A Day in Pom-Poms

Behind the Scenes with Midd South Cheer


Danny Decrescenzo, Sports Editor

Friday Nights at the Swamp for the Middletown South community have always been about one, primordial thing: Rooting on the boys in blue.

While that is all well and good, there’s another Friday-night staple that deserves just as much attention: The Midd South Cheerleaders. They’re an integral part of Friday night games, providing the energy and bravado necessary to excitingly support the Eagles on the field. They are a halftime fixture as well, performing their religiously excellent routine at every home game. Even their presence down on the track is a clockwork-esque reassurance, as something would be amiss if they were not there.

I went off to report on a cheer practice because I wanted to pay the cheerleaders their long overdue heed. In doing so, I developed an even greater appreciation for their Friday Night performance than I previously had. What did I learn that day? What goes on behind the scenes?

The warm-up

Entering the gym that muggy, August morning, I had no idea what to expect. I’ve seen high-level cheer only on a surface level; never have I witnessed the inner workings of a cheer team. I greeted the cheerleaders who arrived early and, with my notebook, began setting up my notes. JV and varsity started in the same gym, talking amongst themselves. Head Coach Cristina Fox and her assistant coaches Sarah Derasmo and Danielle Fehlhaber soon arrived, and practice proper began within a few minutes.

Perched atop the bleachers, I watched them stretch out as a group. It was great to see that they took the stretches seriously. Once they finished, they rolled out the mats and brought out a speaker. JV went to the other gym to work with Fehlhaber, and the captains assumed control over varsity practice. Senior captains Jamie Bonfiglio, Ava Lucchese, Bella Bettigole, Haley Murphy, and Riley Sapp were loud, quick, and deliberate in their orders, immediately starting work on the pyramid segment of their routine. They divided up the remaining cheerleaders into those doing the pyramids and those tumbling, and instructed them to synchronize their movements first to Fox’s count, then to the music.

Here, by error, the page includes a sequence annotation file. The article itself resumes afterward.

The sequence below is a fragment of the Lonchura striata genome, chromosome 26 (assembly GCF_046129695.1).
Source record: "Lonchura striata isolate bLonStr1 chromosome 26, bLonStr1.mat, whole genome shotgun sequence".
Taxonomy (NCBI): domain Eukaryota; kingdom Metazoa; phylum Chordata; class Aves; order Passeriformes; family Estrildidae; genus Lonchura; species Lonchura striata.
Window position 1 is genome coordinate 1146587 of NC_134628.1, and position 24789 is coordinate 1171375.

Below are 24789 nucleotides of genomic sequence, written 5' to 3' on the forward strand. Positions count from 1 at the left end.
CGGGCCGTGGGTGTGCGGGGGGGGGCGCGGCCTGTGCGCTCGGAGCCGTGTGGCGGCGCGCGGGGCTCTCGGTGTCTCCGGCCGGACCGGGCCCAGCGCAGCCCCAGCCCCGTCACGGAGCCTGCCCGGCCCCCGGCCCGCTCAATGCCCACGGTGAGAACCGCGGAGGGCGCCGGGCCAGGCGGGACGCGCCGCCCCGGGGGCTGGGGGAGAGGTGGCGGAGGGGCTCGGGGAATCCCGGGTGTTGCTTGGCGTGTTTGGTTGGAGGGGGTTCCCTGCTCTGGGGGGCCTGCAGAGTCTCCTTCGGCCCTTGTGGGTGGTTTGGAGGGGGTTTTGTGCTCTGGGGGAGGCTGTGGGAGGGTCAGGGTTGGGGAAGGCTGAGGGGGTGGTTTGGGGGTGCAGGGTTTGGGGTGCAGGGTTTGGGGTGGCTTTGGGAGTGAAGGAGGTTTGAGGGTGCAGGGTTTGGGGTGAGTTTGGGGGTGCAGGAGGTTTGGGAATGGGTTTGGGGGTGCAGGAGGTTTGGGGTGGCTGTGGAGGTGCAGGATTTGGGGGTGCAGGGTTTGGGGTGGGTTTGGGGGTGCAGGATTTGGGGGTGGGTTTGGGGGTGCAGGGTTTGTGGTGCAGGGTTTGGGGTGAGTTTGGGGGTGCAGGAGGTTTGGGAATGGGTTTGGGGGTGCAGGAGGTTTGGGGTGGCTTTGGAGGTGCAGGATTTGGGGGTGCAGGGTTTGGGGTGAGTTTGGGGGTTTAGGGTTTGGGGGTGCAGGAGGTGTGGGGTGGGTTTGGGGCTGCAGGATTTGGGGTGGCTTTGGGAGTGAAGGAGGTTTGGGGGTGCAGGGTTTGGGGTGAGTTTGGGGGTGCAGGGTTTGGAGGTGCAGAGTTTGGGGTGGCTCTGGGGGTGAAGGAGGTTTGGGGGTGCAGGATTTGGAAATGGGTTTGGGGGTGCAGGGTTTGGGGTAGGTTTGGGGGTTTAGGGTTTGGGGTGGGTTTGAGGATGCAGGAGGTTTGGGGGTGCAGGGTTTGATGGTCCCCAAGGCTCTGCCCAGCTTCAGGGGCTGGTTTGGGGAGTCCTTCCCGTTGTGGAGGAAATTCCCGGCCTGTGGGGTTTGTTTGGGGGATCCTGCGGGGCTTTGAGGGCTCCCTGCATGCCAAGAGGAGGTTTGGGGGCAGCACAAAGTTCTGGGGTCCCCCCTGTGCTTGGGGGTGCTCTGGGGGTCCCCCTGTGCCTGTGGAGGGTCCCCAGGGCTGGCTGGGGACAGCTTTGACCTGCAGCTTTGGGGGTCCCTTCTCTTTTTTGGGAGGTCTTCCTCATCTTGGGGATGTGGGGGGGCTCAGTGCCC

This is where the concept of rhythm kept recurring in my notes. Cheer practice is, at its core, about developing a rhythm to match the music, making sure every move is in step. If even one cheerleader is out of rhythm, then the routine is ruined. At first, the cheerleaders were in sync but failed to achieve balance atop the pyramid. The captains, particularly Jaime, were very involved with making sure the positioning and timing would be on-point. Fox was hands-off at this point; the captains had fully taken charge and initiative. Eventually, they did manage to consistently get the girls up and locking arms atop the pyramid. However, they were unable to stay up there long, and it was clear that they needed to continue to work on balance. Wisely, Fox decided to move on. There was no doubt that this was something they could master in another practice or two.

It’s showtime

After a quick water break, the cheerleaders spread out to practice the elements of their routine that they had established at the point. As a big fan of their routines, I was excited to see what this year’s routine would look like. They first focused on their opening, which was a lot of stationary moves. I could tell they had this part, and this is where another theme emerged in my notes: attention to detail. They did their routine with no i’s undotted or t’s uncrossed. Their moves were not done sloppily; rather, they were done with vigor. After the opening, they went through their entire show, which was certainly a work in progress. Their opening was solid, and their secondary phase, focused on dance-elements, was also in decent shape. They skipped over the pyramid section and the second-to-last phase, before ending on their nice closing. Because it was unfinished, I was initially unsure how to process the entire routine, but Fox helped me out by telling her cheerleaders that it was “A little bit messy.” She ordered them to run through it again, and I thought it looked more polished, especially near the end.